Gaston Leroux (6 May 1868 – 15 April 1927) 

French journalist and author of detective fiction.

In the English-speaking world, he is best known for writing the novel The Phantom of the Opera (Le Fantôme de l'Opéra, 1910), which has been made into several film and stage productions of the same name, notably the 1925 film starring Lon Chaney, and Andrew Lloyd Webber’s 1986 musical. His novel The Mystery of the Yellow Room is also one of the most famous locked-room mysteries ever. (Wikipedia)

From our stacks: Cover of The Mystery of the Yellow Room. Extraordinary Adventures of Joseph Rouletabille Reporter. By Gaston Leroux. Illustrated with scenes from the Photoplay produced by Realart Pictures Corporation. New York: Grosset & Dunlap, 1908. 

The Mystery of the Yellow Room
Alvin Band
The Mystery of the Yellow Room

Alvin Band - “The Mystery of the Yellow Room”

NOTE: This is the side project of the drummer of Miniature Tigers. What makes this album so special and interesting to listen to is that almost everything you hear is actually a capella vocals. Fans of Miniature Tigers & Animal Collective should check out this record.

swedishheroine  asked:

Hey Caitlin, is there any precise layout to Erik's home in the Leroux novel? I remember I saw this diagram floating around Tumblr once

Great question! This is something I’ve thought about quite a lot over the years. Gaston Leroux does not indicate a definitive floor plan for Erik’s house in The Phantom of the Opera. However, based on Christine’s descriptions, it is possible to reconstruct roughly what Erik’s house would have looked like.

First of all, let’s consider where Erik’s house was likely located inside the Opera.

Here is a view of the Palais Garnier from Google Maps. The rectangular area marked “Le Lac” is where the “lake” in the Opera lies (it is actually a cistern, but Leroux used quite a bit of artistic license in describing it). Erik’s house was located on the Rue Scribe side of the lake, on the left-hand side of the building. It was probably situated in the corner closest to the Rue Scribe, since we know that there was an entrance to the lake that was close to the street.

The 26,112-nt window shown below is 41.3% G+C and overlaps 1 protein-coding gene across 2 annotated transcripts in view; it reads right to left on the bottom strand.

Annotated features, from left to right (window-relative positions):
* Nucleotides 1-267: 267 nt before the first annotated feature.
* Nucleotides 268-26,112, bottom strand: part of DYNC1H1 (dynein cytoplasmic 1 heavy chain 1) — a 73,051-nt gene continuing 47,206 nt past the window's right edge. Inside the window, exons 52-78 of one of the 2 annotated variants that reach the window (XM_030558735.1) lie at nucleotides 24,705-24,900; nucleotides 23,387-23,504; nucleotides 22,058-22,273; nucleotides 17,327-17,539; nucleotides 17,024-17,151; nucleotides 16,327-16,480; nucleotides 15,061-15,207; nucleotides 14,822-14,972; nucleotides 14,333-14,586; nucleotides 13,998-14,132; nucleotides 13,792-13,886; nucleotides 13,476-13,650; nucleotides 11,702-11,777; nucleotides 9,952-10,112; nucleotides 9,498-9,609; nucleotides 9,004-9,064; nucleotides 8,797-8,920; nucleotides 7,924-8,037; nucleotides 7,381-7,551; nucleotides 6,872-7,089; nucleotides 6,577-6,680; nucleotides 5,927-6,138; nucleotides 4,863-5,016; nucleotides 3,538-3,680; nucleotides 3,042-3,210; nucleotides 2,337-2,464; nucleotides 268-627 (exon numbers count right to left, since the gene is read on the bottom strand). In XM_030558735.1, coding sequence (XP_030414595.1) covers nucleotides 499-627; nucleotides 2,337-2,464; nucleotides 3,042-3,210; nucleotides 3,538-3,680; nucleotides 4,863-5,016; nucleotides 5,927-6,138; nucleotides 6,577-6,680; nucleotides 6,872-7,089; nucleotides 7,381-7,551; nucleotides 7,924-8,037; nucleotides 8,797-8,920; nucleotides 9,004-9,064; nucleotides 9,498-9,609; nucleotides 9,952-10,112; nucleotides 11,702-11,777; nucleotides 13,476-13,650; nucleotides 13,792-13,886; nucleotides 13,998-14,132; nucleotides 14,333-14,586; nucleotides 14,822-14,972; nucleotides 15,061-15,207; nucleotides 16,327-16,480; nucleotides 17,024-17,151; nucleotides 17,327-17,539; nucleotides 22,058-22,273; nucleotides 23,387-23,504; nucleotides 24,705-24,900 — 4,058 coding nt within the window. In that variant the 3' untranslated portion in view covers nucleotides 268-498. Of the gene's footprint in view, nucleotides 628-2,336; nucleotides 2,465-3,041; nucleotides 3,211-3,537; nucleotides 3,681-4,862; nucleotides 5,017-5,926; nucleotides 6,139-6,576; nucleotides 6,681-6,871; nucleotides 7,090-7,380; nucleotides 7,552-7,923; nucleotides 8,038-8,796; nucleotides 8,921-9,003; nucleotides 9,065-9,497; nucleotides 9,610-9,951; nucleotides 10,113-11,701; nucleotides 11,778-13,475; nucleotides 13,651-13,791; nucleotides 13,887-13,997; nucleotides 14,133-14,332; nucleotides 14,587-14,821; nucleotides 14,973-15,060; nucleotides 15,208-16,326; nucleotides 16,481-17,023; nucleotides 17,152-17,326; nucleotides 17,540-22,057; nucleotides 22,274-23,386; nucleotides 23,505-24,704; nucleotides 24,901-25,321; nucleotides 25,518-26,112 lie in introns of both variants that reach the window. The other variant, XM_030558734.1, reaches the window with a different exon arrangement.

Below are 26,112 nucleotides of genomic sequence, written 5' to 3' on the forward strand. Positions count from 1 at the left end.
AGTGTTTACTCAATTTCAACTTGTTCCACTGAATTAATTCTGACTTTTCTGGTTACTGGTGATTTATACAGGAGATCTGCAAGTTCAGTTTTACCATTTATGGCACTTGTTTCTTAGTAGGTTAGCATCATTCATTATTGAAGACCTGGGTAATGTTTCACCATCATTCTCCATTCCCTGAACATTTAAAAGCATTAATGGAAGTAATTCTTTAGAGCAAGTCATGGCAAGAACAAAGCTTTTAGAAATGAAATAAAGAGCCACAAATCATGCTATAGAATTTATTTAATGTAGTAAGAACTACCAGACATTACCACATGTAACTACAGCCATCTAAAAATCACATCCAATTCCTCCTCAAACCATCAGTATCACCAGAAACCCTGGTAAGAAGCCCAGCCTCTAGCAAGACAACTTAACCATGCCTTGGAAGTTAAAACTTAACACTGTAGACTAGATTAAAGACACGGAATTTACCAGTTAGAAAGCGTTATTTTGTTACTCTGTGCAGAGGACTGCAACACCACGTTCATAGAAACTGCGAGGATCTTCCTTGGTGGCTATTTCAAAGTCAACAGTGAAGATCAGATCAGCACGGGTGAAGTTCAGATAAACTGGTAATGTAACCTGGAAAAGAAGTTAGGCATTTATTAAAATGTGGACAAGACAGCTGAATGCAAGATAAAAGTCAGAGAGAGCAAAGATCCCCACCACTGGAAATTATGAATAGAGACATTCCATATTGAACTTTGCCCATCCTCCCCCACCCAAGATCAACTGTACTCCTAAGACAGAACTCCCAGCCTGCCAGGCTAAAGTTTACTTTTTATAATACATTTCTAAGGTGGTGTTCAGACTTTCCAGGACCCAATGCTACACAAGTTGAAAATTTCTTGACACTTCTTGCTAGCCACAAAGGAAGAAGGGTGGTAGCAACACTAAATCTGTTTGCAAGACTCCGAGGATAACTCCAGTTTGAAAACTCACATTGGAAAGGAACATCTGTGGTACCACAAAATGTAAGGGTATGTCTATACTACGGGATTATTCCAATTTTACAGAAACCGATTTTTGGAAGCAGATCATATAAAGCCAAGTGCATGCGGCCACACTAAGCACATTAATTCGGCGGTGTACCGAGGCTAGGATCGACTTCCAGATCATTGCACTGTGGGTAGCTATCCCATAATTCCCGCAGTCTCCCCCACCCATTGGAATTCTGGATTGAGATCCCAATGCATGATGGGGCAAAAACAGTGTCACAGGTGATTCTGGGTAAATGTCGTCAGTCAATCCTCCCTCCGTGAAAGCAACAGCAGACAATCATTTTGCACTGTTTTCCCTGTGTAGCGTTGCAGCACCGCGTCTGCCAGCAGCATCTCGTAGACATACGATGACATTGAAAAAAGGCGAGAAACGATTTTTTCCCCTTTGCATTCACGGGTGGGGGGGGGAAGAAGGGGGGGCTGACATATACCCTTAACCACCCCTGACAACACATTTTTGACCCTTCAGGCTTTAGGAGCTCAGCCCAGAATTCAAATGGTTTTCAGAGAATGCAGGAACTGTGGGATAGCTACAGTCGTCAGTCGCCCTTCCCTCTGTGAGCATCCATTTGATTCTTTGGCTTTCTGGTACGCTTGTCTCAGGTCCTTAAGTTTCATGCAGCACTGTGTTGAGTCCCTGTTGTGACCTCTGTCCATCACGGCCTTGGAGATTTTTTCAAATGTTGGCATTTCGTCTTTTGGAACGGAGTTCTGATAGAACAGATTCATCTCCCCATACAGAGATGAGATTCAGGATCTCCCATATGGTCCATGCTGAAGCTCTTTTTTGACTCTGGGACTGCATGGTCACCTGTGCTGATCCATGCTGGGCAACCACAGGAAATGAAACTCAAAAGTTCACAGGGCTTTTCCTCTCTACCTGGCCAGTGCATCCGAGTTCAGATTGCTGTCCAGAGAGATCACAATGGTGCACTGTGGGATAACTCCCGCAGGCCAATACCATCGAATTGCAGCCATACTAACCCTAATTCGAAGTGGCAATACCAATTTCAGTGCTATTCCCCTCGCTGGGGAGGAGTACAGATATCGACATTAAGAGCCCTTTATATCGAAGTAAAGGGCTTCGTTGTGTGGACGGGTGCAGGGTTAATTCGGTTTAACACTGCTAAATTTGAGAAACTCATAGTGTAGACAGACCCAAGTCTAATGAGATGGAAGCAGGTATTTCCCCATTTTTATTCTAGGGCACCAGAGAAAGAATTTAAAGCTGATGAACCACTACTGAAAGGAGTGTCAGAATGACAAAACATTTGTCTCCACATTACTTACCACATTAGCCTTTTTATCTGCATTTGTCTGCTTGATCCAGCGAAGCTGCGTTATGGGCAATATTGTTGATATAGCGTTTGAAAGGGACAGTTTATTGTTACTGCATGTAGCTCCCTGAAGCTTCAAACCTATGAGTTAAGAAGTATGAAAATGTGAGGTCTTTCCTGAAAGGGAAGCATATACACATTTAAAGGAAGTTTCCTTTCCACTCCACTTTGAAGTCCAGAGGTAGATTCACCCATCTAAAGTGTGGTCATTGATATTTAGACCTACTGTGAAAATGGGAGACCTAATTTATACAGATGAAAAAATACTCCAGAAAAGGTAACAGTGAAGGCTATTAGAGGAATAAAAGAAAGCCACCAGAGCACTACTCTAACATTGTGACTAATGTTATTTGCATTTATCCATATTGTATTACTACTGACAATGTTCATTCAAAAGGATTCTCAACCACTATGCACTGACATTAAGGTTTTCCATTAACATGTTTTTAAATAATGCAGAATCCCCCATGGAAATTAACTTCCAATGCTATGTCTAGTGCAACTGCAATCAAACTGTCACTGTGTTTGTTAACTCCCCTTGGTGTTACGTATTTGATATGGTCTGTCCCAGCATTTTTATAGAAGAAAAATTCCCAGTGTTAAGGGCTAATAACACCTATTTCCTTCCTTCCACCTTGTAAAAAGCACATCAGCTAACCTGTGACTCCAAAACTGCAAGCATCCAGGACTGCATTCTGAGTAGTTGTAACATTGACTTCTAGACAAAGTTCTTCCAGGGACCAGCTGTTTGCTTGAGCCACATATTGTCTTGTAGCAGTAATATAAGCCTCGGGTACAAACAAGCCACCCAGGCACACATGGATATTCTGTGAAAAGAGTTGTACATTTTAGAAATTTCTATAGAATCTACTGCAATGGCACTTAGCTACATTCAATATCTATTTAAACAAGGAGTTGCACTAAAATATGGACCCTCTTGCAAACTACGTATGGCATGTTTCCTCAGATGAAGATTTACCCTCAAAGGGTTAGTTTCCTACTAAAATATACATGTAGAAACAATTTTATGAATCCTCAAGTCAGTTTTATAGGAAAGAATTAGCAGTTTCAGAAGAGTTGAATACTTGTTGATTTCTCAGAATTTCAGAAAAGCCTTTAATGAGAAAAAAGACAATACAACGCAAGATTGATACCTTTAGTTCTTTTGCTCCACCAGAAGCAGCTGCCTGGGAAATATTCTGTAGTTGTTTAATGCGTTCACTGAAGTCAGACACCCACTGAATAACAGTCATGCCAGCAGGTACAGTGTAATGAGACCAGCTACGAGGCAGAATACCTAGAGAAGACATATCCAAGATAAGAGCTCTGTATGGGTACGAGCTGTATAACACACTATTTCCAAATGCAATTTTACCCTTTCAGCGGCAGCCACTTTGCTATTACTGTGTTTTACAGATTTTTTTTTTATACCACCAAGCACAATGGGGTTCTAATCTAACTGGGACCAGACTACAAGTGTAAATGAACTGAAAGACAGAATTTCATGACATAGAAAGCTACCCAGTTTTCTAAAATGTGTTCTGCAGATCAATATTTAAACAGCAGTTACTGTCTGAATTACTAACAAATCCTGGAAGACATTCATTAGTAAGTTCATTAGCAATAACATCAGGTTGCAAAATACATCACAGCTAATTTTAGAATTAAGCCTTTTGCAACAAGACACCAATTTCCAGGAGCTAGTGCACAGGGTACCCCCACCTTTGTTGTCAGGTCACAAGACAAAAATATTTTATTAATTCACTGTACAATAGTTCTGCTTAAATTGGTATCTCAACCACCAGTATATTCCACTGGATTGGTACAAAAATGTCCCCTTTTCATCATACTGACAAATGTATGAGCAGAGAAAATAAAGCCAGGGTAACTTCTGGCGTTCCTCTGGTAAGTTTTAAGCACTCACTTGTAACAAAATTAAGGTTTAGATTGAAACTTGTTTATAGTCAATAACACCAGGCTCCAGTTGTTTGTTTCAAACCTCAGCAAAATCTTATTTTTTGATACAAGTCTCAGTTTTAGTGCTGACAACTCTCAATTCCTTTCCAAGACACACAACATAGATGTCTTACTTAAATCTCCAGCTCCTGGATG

Here is a cutaway of the Palais Garnier. The front of the building (with the statue of Apollo) is to the right. This model is on display at the Musée d’Orsay in Paris.

Here is a closeup of the model of the Palais Garnier that I have annotated. Leroux’s narrator tells us that Erik’s house was located in between the inner and outer walls that encased the lake, so this circled area could be a possible location for the house.

Finally, let’s consider the floor plan for Erik’s house itself:

Please note: I have indicated a shoreline in my model because that is what Leroux described; however, the actual “lake” has no shore, and is accessed by ladders that go directly down into it, as this image (again, Leroux took a lot of artistic license):

Please note that I am not an architect, and that this floor plan is not drawn to scale or dimension, but this design is supported by diagrams of Victorian houses, such as this one:

We know from Christine’s description that the door from the lake leads into Erik’s drawing room.